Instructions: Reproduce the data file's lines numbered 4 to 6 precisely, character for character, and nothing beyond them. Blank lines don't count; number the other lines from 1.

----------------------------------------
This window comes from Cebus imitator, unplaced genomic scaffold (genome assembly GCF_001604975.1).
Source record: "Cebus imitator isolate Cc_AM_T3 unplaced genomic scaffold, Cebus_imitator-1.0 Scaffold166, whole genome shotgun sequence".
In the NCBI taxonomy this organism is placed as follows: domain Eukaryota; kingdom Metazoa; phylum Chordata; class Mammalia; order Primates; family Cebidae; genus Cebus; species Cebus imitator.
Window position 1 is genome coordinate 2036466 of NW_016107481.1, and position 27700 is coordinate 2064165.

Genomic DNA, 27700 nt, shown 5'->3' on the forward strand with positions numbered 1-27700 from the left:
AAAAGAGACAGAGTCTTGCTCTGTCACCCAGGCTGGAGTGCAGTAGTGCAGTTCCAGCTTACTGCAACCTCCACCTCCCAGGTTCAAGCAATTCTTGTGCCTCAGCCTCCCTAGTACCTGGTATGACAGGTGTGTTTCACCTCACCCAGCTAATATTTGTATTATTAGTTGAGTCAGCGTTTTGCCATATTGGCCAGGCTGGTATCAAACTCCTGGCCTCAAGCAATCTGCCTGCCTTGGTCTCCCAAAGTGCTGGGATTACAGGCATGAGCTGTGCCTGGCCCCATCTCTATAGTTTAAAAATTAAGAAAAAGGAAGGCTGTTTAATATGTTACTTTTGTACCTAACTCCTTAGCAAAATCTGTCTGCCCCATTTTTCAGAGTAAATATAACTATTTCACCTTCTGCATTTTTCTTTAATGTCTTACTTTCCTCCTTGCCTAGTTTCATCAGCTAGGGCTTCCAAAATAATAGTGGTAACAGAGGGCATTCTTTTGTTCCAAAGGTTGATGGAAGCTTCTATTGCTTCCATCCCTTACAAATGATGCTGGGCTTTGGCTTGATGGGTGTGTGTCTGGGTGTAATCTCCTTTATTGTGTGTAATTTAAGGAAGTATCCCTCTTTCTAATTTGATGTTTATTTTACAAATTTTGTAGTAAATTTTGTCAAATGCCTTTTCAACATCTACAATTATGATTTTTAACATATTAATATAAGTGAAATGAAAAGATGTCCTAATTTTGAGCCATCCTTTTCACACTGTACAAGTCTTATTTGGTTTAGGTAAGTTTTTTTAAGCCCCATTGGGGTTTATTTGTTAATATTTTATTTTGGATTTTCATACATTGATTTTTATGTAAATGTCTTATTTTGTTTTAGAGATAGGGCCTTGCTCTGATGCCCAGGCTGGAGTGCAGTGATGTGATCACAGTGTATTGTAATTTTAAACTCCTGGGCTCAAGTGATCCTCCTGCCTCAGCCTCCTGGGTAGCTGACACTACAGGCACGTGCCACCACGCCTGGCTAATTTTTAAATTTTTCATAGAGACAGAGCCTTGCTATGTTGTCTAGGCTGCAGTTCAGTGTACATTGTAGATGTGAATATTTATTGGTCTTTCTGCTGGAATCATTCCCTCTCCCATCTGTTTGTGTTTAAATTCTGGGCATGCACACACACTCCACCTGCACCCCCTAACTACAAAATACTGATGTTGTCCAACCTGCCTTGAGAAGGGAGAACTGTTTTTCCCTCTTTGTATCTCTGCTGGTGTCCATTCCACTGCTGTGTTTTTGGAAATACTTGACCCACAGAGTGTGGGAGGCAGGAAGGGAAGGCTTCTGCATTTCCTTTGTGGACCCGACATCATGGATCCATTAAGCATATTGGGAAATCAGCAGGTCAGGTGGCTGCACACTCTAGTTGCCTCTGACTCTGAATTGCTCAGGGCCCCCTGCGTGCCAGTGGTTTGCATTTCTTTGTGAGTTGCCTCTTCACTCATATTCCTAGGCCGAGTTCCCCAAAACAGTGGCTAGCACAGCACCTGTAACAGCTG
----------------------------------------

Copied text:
Window position 1 is genome coordinate 2036466 of NW_016107481.1, and position 27700 is coordinate 2064165.

Genomic DNA, 27700 nt, shown 5'->3' on the forward strand with positions numbered 1-27700 from the left:
AAAAGAGACAGAGTCTTGCTCTGTCACCCAGGCTGGAGTGCAGTAGTGCAGTTCCAGCTTACTGCAACCTCCACCTCCCAGGTTCAAGCAATTCTTGTGCCTCAGCCTCCCTAGTACCTGGTATGACAGGTGTGTTTCACCTCACCCAGCTAATATTTGTATTATTAGTTGAGTCAGCGTTTTGCCATATTGGCCAGGCTGGTATCAAACTCCTGGCCTCAAGCAATCTGCCTGCCTTGGTCTCCCAAAGTGCTGGGATTACAGGCATGAGCTGTGCCTGGCCCCATCTCTATAGTTTAAAAATTAAGAAAAAGGAAGGCTGTTTAATATGTTACTTTTGTACCTAACTCCTTAGCAAAATCTGTCTGCCCCATTTTTCAGAGTAAATATAACTATTTCACCTTCTGCATTTTTCTTTAATGTCTTACTTTCCTCCTTGCCTAGTTTCATCAGCTAGGGCTTCCAAAATAATAGTGGTAACAGAGGGCATTCTTTTGTTCCAAAGGTTGATGGAAGCTTCTATTGCTTCCATCCCTTACAAATGATGCTGGGCTTTGGCTTGATGGGTGTGTGTCTGGGTGTAATCTCCTTTATTGTGTGTAATTTAAGGAAGTATCCCTCTTTCTAATTTGATGTTTATTTTACAAATTTTGTAGTAAATTTTGTCAAATGCCTTTTCAACATCTACAATTATGATTTTTAACATATTAATATAAGTGAAATGAAAAGATGTCCTAATTTTGAGCCATCCTTTTCACACTGTACAAGTCTTATTTGGTTTAGGTAAGTTTTTTTAAGCCCCATTGGGGTTTATTTGTTAATATTTTATTTTGGATTTTCATACATTGATTTTTATGTAAATGTCTTATTTTGTTTTAGAGATAGGGCCTTGCTCTGATGCCCAGGCTGGAGTGCAGTGATGTGATCACAGTGTATTGTAATTTTAAACTCCTGGGCTCAAGTGATCCTCCTGCCTCAGCCTCCTGGGTAGCTGACACTACAGGCACGTGCCACCACGCCTGGCTAATTTTTAAATTTTTCATAGAGACAGAGCCTTGCTATGTTGTCTAGGCTGCAGTTCAGTGTACATTGTAGATGTGAATATTTATTGGTCTTTCTGCTGGAATCATTCCCTCTCCCATCTGTTTGTGTTTAAATTCTGGGCATGCACACACACTCCACCTGCACCCCCTAACTACAAAATACTGATGTTGTCCAACCTGCCTTGAGAAGGGAGAACTGTTTTTCCCTCTTTGTATCTCTGCTGGTGTCCATTCCACTGCTGTGTTTTTGGAAATACTTGACCCACAGAGTGTGGGAGGCAGGAAGGGAAGGCTTCTGCATTTCCTTTGTGGACCCGACATCATGGATCCATTAAGCATATTGGGAAATCAGCAGGTCAGGTGGCTGCACACTCTAGTTGCCTCTGACTCTGAATTGCTCAGGGCCCCCTGCGTGCCAGTGGTTTGCATTTCTTTGTGAGTTGCCTCTTCACTCATATTCCTAGGCCGAGTTCCCCAAAACAGTGGCTAGCACAGCACCTGTAACAGCTG